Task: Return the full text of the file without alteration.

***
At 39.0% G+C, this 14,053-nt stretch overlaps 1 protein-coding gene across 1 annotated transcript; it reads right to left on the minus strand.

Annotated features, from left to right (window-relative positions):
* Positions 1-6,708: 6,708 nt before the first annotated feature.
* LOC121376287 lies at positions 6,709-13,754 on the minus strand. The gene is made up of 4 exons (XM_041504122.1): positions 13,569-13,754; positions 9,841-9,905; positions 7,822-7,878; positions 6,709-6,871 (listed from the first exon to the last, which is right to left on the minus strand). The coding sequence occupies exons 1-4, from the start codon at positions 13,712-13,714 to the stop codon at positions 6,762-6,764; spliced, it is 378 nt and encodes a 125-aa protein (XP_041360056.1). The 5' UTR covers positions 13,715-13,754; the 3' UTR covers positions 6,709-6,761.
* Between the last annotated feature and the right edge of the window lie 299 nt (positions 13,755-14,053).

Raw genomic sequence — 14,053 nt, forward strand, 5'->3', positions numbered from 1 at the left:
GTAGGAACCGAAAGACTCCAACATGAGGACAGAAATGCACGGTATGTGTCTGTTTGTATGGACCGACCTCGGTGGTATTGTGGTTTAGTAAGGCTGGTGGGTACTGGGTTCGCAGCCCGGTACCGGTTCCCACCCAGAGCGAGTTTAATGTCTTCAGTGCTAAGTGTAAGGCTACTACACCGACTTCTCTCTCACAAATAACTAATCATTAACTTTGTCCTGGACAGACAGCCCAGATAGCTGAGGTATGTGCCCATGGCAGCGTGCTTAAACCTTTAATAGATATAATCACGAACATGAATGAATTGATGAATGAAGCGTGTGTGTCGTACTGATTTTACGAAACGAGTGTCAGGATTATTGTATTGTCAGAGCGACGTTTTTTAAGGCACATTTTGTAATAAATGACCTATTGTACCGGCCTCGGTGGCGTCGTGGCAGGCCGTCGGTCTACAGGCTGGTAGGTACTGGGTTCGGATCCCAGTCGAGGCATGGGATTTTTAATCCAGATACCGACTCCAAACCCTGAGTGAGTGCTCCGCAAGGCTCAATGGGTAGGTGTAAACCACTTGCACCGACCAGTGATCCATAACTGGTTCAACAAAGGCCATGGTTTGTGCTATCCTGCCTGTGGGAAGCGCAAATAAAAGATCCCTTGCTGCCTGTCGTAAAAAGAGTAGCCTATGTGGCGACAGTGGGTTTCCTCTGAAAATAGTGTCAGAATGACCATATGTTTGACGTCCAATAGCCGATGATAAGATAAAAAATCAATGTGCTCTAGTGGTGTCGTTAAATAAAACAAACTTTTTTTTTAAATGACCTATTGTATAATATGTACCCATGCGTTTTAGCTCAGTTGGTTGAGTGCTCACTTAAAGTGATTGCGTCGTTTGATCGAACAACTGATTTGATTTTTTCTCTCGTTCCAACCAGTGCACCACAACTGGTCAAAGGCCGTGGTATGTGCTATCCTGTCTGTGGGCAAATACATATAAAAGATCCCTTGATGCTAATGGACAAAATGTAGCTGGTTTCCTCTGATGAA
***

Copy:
At 39.0% G+C, this 14,053-nt stretch overlaps 1 protein-coding gene across 1 annotated transcript; it reads right to left on the minus strand.

Annotated features, from left to right (window-relative positions):
* Positions 1-6,708: 6,708 nt before the first annotated feature.
* LOC121376287 lies at positions 6,709-13,754 on the minus strand. The gene is made up of 4 exons (XM_041504122.1): positions 13,569-13,754; positions 9,841-9,905; positions 7,822-7,878; positions 6,709-6,871 (listed from the first exon to the last, which is right to left on the minus strand). The coding sequence occupies exons 1-4, from the start codon at positions 13,712-13,714 to the stop codon at positions 6,762-6,764; spliced, it is 378 nt and encodes a 125-aa protein (XP_041360056.1). The 5' UTR covers positions 13,715-13,754; the 3' UTR covers positions 6,709-6,761.
* Between the last annotated feature and the right edge of the window lie 299 nt (positions 13,755-14,053).

Raw genomic sequence — 14,053 nt, forward strand, 5'->3', positions numbered from 1 at the left:
GTAGGAACCGAAAGACTCCAACATGAGGACAGAAATGCACGGTATGTGTCTGTTTGTATGGACCGACCTCGGTGGTATTGTGGTTTAGTAAGGCTGGTGGGTACTGGGTTCGCAGCCCGGTACCGGTTCCCACCCAGAGCGAGTTTAATGTCTTCAGTGCTAAGTGTAAGGCTACTACACCGACTTCTCTCTCACAAATAACTAATCATTAACTTTGTCCTGGACAGACAGCCCAGATAGCTGAGGTATGTGCCCATGGCAGCGTGCTTAAACCTTTAATAGATATAATCACGAACATGAATGAATTGATGAATGAAGCGTGTGTGTCGTACTGATTTTACGAAACGAGTGTCAGGATTATTGTATTGTCAGAGCGACGTTTTTTAAGGCACATTTTGTAATAAATGACCTATTGTACCGGCCTCGGTGGCGTCGTGGCAGGCCGTCGGTCTACAGGCTGGTAGGTACTGGGTTCGGATCCCAGTCGAGGCATGGGATTTTTAATCCAGATACCGACTCCAAACCCTGAGTGAGTGCTCCGCAAGGCTCAATGGGTAGGTGTAAACCACTTGCACCGACCAGTGATCCATAACTGGTTCAACAAAGGCCATGGTTTGTGCTATCCTGCCTGTGGGAAGCGCAAATAAAAGATCCCTTGCTGCCTGTCGTAAAAAGAGTAGCCTATGTGGCGACAGTGGGTTTCCTCTGAAAATAGTGTCAGAATGACCATATGTTTGACGTCCAATAGCCGATGATAAGATAAAAAATCAATGTGCTCTAGTGGTGTCGTTAAATAAAACAAACTTTTTTTTTAAATGACCTATTGTATAATATGTACCCATGCGTTTTAGCTCAGTTGGTTGAGTGCTCACTTAAAGTGATTGCGTCGTTTGATCGAACAACTGATTTGATTTTTTCTCTCGTTCCAACCAGTGCACCACAACTGGTCAAAGGCCGTGGTATGTGCTATCCTGTCTGTGGGCAAATACATATAAAAGATCCCTTGATGCTAATGGACAAAATGTAGCTGGTTTCCTCTGATGAA